Under the direction of the GOP Governor, the Vermont State Legislature passed a measure allowing local governments to impose their own mask requirements. Phil Scott passed this week a measure allowing local governments, almost two years after the outbreak, to impose their own requirements for masks.
The legislation passed the Senate 17-10 and the House 90-41. It allows municipalities to temporarily adopt their own mask regulations in the event of a surge in virus activity. It was opposed almost unanimously by GOP members and received some opposition from the left.
Scott urged lawmakers to follow his lead, even though he didn’t want to implement a statewide mandate for masks, despite being pushed by Democrat legislators. The governor described the legislation he supported in a November 15 letter addressed to the legislators.
First, only facial covering requirements must be made indoors in a municipality’s area (except for schools, which will remain under the control of the local school board) to address COVID-19. Second, each municipality must be able to enact, through the action of its governing body, a mandate for masks beginning Monday, November 29, 2021, or upon passage. Third, the authority and legislation to impose a local mandate for a mask shall expire on April 30, 2022. Fourth, the special session statute must direct the municipality’s governing body to review and vote on whether to extend or repeal the policy.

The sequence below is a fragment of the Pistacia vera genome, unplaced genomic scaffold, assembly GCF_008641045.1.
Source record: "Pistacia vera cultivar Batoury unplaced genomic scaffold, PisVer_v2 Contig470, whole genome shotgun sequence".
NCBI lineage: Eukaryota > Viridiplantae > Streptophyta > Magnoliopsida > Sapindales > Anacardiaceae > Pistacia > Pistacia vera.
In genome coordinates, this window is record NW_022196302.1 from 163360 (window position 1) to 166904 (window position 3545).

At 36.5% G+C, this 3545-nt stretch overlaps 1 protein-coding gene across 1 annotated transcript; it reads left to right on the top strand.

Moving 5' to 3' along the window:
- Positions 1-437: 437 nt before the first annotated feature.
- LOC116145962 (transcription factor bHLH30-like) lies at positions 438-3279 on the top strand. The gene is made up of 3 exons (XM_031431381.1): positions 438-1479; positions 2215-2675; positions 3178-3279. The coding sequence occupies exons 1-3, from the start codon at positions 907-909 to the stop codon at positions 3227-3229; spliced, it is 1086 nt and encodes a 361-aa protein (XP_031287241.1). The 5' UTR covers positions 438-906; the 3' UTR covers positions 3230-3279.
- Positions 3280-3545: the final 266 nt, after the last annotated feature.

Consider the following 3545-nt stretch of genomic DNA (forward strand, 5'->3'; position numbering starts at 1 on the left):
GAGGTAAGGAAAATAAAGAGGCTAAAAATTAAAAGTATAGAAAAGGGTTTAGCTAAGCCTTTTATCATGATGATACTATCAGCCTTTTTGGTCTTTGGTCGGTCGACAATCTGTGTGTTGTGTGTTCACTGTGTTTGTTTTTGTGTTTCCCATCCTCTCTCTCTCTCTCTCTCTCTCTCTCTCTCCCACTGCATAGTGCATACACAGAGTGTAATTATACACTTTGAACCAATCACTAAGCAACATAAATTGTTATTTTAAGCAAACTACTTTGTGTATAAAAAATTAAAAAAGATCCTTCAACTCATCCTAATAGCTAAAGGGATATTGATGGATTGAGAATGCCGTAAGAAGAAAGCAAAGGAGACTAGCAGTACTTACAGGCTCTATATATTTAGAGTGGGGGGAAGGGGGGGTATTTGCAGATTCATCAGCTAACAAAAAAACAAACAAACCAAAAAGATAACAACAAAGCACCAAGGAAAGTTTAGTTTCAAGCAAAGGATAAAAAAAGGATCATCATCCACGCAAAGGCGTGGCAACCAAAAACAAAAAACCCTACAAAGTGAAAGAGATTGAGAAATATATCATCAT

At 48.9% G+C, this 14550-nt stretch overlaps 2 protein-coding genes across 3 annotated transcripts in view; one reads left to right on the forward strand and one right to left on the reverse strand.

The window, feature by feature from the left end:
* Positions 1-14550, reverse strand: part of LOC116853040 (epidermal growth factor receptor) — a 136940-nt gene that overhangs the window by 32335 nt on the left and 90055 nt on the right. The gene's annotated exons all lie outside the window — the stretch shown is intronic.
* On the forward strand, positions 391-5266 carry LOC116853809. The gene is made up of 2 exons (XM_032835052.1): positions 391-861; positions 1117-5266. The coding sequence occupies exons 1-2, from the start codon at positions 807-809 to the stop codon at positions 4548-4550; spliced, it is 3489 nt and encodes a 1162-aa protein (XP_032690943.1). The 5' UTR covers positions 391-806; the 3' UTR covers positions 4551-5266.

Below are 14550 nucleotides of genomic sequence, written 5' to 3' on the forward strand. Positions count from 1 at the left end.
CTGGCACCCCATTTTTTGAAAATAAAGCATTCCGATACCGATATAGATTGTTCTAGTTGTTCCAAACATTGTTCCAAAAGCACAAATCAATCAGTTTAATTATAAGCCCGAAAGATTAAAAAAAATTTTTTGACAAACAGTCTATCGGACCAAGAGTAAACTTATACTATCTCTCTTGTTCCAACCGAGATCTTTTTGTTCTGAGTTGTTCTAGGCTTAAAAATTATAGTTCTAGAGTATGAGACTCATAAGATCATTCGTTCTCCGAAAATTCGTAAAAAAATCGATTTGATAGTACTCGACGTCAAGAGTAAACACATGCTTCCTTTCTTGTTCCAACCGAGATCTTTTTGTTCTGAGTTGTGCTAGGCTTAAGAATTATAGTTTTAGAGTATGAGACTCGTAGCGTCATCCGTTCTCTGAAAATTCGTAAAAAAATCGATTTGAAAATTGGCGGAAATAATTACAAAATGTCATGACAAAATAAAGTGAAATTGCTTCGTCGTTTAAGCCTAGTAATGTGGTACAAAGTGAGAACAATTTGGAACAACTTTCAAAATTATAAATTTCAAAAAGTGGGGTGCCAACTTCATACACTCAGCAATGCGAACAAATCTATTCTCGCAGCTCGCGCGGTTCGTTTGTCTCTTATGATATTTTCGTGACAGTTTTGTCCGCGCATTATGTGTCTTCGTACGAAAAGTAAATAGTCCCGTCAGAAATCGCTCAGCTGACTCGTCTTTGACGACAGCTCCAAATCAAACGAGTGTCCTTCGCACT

Sen. Pro Tem Becca Balint stated that they want to ensure that we keep local people safe, businesses safer, and if towns feel that one way to achieve that is through masking. Others, like Senator Randy Brock, think the measure will “setback the rate of compliance”, citing “division” and “divisiveness.”
A group of protestors reacted outside to the policy. They claim mandates for vaccines and masks are overreached by the government, and that decision-makers don’t listen to them.
Coronavirus data trackers in Vermont report a daily average of 369 cases per day or 59 per 100,000. The Vermont figures show a 17% increase in cases in the past 14 days. Yet, it boasts one of the highest vaccination rates at 73 percent.
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